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Crater Lake is cloaked in its winter beauty.

Limited services are available at Crater Lake National Park because of the ongoing COVID-19 Coronavirus crisis.

The Steel Visitor Center at park headquarters is closed and fees are not being collected at the Annie Springs Entrance Station. In addition, ranger guided snowshoe walks have also been cancelled. The Rim Village café and gift shop, which were closed Thursday and Friday for non-virus-related reasons, are open daily from 10 a.m. to 5 p.m. Food is available for take-out only and cannot be consumed in the café.

Restrooms at the café-gift shop are available during open hours. Park spokeswoman Marsha McCabe said the restroom at the Rim Village parking area is open 24 hours a day. In addition, vault toilets at the Goodbye Picnic Area on Munson Valley Road and the Old West Pullout on Highway 62 are available 24 hours a day. A third vault toilet near the Ponderosa Picnic Area between Fort Klamath and the park entrance is not accessible because of snow.

McCabe said people can enter the park to view the lake and go snowshoeing or cross country skiing on their own. “Where it is possible to adhere to the latest health guidance, park areas remain open. Please be sure to maintain appropriate social distancing during all activities.”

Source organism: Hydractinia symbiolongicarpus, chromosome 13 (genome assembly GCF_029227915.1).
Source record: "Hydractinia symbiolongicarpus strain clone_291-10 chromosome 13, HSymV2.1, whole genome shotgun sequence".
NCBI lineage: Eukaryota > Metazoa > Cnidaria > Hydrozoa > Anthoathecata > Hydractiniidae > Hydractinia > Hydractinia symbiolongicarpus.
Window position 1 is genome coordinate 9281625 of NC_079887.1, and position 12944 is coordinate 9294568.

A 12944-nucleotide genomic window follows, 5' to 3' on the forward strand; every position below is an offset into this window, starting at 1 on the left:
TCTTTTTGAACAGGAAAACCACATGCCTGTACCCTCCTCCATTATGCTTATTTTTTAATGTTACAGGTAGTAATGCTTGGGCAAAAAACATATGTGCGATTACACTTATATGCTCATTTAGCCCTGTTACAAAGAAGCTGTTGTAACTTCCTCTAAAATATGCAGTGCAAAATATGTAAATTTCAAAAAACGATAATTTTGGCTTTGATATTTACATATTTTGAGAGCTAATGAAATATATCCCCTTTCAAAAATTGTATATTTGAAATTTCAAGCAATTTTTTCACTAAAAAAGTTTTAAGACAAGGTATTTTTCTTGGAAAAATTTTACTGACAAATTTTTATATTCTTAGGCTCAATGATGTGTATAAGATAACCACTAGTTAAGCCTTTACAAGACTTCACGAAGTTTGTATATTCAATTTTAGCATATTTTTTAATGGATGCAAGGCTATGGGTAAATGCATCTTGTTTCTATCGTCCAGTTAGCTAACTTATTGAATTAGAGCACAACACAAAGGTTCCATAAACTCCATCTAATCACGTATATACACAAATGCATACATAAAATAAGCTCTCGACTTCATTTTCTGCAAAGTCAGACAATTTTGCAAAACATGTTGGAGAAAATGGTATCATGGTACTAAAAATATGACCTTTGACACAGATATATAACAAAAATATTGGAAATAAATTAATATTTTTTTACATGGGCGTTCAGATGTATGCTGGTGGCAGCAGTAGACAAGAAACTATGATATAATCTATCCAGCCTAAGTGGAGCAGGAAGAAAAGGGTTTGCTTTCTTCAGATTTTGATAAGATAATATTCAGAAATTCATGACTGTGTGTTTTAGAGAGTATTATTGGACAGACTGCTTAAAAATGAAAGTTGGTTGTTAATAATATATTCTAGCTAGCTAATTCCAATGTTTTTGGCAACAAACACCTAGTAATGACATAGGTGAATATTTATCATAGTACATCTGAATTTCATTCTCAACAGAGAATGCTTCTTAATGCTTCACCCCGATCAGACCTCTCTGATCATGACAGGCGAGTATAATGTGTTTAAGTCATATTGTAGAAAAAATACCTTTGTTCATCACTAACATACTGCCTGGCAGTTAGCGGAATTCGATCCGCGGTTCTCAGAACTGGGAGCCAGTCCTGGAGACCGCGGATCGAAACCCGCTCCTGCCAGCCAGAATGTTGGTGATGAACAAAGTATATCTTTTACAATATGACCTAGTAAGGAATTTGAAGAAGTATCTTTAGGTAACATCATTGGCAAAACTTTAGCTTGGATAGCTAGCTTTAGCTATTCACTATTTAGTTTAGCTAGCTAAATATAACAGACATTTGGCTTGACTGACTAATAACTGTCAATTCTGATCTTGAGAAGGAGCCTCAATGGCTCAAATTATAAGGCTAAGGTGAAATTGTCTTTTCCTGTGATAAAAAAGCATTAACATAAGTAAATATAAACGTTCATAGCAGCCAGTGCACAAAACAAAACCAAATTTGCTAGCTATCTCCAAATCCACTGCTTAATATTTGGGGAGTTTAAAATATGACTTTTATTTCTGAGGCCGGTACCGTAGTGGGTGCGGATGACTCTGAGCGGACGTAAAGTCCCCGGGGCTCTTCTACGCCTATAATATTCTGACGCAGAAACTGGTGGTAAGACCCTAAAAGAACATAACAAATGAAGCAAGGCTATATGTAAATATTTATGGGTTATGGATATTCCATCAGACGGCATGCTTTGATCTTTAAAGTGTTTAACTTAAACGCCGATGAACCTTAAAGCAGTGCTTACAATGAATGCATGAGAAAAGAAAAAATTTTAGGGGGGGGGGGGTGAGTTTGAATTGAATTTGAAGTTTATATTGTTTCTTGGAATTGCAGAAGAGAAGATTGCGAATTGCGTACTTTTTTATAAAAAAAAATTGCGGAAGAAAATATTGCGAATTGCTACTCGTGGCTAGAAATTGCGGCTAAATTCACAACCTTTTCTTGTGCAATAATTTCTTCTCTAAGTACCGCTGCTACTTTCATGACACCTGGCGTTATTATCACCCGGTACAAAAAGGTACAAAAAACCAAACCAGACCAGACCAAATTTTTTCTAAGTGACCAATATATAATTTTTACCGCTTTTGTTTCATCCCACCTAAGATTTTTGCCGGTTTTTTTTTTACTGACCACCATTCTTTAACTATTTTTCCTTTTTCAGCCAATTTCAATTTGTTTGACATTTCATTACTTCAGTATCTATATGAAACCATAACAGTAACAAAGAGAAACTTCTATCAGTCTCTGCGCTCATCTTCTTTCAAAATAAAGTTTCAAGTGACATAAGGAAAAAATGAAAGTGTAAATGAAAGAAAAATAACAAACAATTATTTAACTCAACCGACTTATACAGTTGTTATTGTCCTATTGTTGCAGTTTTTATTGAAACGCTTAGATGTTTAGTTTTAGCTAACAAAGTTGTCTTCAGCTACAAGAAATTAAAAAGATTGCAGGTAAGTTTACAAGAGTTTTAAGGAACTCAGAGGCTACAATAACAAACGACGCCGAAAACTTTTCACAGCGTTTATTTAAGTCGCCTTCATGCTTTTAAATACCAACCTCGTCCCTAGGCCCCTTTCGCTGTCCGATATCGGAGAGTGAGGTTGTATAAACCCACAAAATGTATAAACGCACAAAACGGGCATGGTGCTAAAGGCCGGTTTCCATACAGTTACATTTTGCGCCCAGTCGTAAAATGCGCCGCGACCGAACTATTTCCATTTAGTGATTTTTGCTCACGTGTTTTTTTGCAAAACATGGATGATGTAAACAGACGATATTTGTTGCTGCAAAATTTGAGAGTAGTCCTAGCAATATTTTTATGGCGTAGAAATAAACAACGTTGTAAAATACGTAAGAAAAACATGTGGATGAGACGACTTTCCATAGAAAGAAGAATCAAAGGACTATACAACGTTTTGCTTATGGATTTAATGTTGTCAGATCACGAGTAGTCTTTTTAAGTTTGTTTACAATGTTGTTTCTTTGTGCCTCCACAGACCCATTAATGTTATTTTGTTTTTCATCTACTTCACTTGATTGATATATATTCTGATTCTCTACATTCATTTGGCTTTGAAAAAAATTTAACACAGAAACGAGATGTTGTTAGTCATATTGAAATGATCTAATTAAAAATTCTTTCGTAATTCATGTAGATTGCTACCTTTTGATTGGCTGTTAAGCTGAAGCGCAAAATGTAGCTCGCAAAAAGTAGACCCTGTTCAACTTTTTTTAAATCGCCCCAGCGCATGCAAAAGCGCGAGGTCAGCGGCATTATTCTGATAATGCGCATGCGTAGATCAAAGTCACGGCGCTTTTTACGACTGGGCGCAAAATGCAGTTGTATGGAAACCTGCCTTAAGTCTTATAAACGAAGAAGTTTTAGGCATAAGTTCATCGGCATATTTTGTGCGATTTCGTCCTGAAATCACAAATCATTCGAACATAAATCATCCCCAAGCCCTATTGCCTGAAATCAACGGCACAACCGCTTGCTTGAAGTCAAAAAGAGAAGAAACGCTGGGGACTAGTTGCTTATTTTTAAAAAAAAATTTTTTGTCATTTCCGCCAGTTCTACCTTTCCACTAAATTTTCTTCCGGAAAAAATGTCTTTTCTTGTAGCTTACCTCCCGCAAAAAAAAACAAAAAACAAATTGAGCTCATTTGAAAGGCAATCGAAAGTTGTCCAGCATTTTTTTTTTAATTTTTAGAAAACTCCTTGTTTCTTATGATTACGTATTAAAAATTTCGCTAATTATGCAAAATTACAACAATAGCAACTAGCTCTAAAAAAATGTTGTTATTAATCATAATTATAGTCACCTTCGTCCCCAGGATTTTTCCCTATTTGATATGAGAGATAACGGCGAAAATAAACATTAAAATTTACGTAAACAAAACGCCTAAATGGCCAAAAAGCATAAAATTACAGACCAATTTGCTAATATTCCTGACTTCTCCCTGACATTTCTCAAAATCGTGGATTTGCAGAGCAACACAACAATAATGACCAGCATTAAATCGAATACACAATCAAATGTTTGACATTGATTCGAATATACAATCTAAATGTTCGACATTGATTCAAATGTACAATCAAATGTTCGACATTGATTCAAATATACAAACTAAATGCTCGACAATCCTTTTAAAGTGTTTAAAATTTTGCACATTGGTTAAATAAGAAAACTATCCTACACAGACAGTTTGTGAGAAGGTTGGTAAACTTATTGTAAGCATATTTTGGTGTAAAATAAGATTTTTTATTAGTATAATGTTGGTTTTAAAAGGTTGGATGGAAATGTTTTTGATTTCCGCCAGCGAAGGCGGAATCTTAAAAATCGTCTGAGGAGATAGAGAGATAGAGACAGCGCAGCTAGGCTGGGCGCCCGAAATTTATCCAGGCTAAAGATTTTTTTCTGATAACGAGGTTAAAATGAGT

People can virtually visit the park or check on current weather conditions by checking out park webcams or on Facebook at Because of unresolved technical problems, the webcam for the park headquarters remains showing an image from February

“The health and safety of our visitors, employees, volunteers, and partners at Crater Lake National Park is our No. 1 priority,” McCabe said. “The National Park Service is working with federal, state, and local authorities to closely monitor the novel coronavirus situation. We will notify the public when we resume full operations and provide updates on our website and social media channels.”

She stressed park officials are following national and regional efforts in urging “visitors to do their part when visiting a park and to follow CDC guidance to prevent the spread of infectious diseases by maintaining a safe distance between yourself and other groups; washing your hands often with soap and water for at least 20 seconds; avoiding touching your eyes, nose, and mouth; covering your mouth and nose when you cough or sneeze; and most importantly, staying home if you feel sick. For high-risk populations, such as the elderly and people with underlying conditions, we ask that they take extra caution and follow CDC guidance for those at higher risk of serious illness.”

“Things could change at any time,” McCabe said.

Updates about operations at Crater Lake, Lava Beds, Oregon Caves and other National Park Service sites are being posted at